Autoimmunity proceeds via a complex interaction of immune responses by a variety of immune cells in both lymphoid and target organs. In some autoimmune diseases, T-cell-mediated autoimmune responses are involved in the onset or development of disease. Autoreactive T cells are generated in the thymus and other peripheral lymphoid organs in an environment that includes other immune cells, stromal cells, and various epithelial cells[2,3]. Because the activities of autoreactive T cells are regulated by interactions with regulatory T (Treg) cells, dendritic cells, macrophages, and B cells, the pathogenesis of autoimmune diseases cannot be considered simply as a T-cell-mediated immune response. The interactions of T cells with other immune cells in the pathogenesis of autoimmune disease have been described in many research reports.
Macrophages differentiate from bone marrow-derived monocytes or tissue resident cells that are derived from yolk sac or fetal liver, such as histiocytes, Kupffer cells, microglia, alveolar, peritoneal, and synovial macrophages[6,7]. In the innate immunity system, macrophages function as phagocytic cells that engulf and digest cellular debris, foreign substances, microbes, and pathogens. They also secrete cytokines and chemokines that modulate the activities of other immune cells in the inflammatory lesions. The third macrophage function in innate immune system is antigen presentation to T cells which represents a link between innate and acquired immunity as well as dendritic cell. Macrophages also contribute to the recovery of injured tissue by promoting angiogenesis or fibrosis. The functions of tissue-resident macrophages have been the topic of recent reviews.
Classically activated (M1) macrophages produce pro-inflammatory cytokines, such as interleukin (IL)-1β, interferon (IFN)-γ, and tumor necrosis factor (TNF)-α that promote various inflammatory responses[6,10]. Alternatively activated (M2) macrophages produce anti-inflammatory cytokines, such as IL-10 and IL-4. There are three macrophage subsets (M2a, b, and c) with characteristic stimuli or cytokine profiles[6,10].
Although macrophages are involved in inflammatory stimuli, including autoimmunity, the lesions accompanying such responses are not induced by macrophages only. In addition, these cells also support tissue repair and immune homeostasis restoration. Therefore, the complex pathogenesis of autoimmune diseases can be seen as reflecting macrophage dysfunction. Further, the comparison regarding the contribution of macrophages to the pathogenesis between representative autoimmune diseases would be important for understanding the cellular mechanisms of the onset or development of autoimmune diseases. We review recent studies elucidating the role of macrophages in cellular and molecular mechanisms of autoimmune disease; moreover, we discuss potential novel clinical approaches to treat autoimmune diseases by targeting macrophages.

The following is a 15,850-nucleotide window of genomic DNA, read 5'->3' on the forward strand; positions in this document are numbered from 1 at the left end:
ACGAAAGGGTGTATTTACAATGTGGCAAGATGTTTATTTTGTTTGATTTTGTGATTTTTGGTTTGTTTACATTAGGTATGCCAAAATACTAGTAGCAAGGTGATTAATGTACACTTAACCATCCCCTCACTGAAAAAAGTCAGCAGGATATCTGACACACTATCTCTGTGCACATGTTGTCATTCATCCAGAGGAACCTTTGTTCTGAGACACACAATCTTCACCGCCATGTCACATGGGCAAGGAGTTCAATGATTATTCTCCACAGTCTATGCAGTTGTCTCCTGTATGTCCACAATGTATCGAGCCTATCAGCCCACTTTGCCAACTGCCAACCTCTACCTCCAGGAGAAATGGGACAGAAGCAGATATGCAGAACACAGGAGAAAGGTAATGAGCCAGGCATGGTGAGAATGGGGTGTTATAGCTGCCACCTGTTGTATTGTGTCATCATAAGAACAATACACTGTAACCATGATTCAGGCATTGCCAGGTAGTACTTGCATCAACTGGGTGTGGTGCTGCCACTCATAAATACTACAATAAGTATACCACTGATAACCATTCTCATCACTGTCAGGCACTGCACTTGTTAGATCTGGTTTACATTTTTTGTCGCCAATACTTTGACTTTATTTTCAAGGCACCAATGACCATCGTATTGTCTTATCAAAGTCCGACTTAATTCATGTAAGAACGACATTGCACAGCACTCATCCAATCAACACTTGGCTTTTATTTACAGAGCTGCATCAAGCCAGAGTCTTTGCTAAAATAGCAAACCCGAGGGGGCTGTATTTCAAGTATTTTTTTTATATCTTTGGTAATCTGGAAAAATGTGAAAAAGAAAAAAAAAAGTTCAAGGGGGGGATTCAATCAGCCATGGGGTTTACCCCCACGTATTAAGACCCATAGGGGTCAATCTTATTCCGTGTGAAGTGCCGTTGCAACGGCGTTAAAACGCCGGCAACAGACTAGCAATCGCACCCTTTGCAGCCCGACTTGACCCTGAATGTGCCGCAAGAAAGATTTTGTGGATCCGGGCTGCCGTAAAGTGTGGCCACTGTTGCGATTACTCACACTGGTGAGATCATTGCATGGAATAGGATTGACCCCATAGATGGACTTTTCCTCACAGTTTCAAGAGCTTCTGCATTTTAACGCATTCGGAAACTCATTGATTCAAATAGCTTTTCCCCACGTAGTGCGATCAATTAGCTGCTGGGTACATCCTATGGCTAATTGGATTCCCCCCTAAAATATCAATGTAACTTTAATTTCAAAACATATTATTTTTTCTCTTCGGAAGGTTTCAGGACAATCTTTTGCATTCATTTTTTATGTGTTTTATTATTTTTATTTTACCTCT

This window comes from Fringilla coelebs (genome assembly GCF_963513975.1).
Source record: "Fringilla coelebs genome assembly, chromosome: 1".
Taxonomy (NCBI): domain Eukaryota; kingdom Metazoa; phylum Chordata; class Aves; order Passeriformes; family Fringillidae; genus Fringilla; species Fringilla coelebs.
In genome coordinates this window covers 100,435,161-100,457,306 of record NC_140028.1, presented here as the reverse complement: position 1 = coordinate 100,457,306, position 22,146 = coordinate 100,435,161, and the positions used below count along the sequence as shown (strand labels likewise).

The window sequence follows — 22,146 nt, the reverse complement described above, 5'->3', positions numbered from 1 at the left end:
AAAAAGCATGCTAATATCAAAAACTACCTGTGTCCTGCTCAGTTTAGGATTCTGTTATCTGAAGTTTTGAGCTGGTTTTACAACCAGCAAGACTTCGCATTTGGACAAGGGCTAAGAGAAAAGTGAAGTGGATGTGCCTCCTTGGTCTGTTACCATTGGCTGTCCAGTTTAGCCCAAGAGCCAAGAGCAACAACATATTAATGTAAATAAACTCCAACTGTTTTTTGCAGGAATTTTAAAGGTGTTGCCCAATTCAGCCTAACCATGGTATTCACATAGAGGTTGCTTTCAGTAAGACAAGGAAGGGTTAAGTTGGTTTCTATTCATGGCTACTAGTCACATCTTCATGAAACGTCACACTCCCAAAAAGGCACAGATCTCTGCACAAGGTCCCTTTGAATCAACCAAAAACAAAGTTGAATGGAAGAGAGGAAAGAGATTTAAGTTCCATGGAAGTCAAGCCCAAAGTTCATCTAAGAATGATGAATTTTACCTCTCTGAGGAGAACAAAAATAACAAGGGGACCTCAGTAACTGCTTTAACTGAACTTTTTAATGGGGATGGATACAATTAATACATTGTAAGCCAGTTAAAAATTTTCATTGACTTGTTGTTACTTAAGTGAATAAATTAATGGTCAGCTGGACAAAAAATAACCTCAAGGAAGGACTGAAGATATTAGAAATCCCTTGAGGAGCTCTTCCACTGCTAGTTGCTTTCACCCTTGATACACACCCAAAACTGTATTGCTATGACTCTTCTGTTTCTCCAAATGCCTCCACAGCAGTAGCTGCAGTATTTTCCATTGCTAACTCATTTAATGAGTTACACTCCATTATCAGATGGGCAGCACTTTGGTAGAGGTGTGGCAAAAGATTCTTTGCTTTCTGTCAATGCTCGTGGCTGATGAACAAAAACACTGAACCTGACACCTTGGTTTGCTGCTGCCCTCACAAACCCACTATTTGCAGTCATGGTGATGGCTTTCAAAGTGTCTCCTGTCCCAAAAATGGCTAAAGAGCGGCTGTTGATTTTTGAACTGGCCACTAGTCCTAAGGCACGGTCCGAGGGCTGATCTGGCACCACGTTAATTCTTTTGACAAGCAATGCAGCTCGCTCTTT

Monocytes differentiate into classically activated (M1) or alternatively activated (M2) macrophages following exposure to polarization signals such as cytokeines, chemokines, hormones, bacterial products, and lipids (Figure 1A). Exposure of naïve monocytes to IFN-γ, TNF-α, or lipopolysaccharide (LPS) induces M1 development. M1 macrophages produce pro-inflammatory cytokines, including TNF-α, IL-1β, IL-6, IL-12 and IL-23, which in turn promote development and responses of Th1 cells[6,9]. By contrast, M2 macrophages are further classified into three subpopulations, depending on the response to various stimuli[6,10]. Exposure of naïve monocytes to IL-4 and IL-13 promotes M2a macrophages which express arginase I and produce IL-10, TGF-β, IL-1Ra, CCL17, CCL22 and CCL24 to promote Th2 cells, eosinophils and basophils (Figure 1A)[6-10]. M2b macrophage development is induced by LPS, immune complexes (ICs), or apoptotic cells, In turn, M2b macrophages express inducible nitric oxide synthase and produce high level of IL-10, TNF-α, IL-1β, IL-6 and CCL1, which then promote recruitment of eosinophils and Treg cells (Figure 1A)[6-10]. M2c macrophages are elicited by IL-10, TGF-β, or glucocorticoids and express arginase I. M2c macrophages exert an immunosuppressive function by promoting the development of Th2 cells and Treg cells (Figure 1A)[6-10].
Figure 1 Macrophage differentiation and resident macrophages.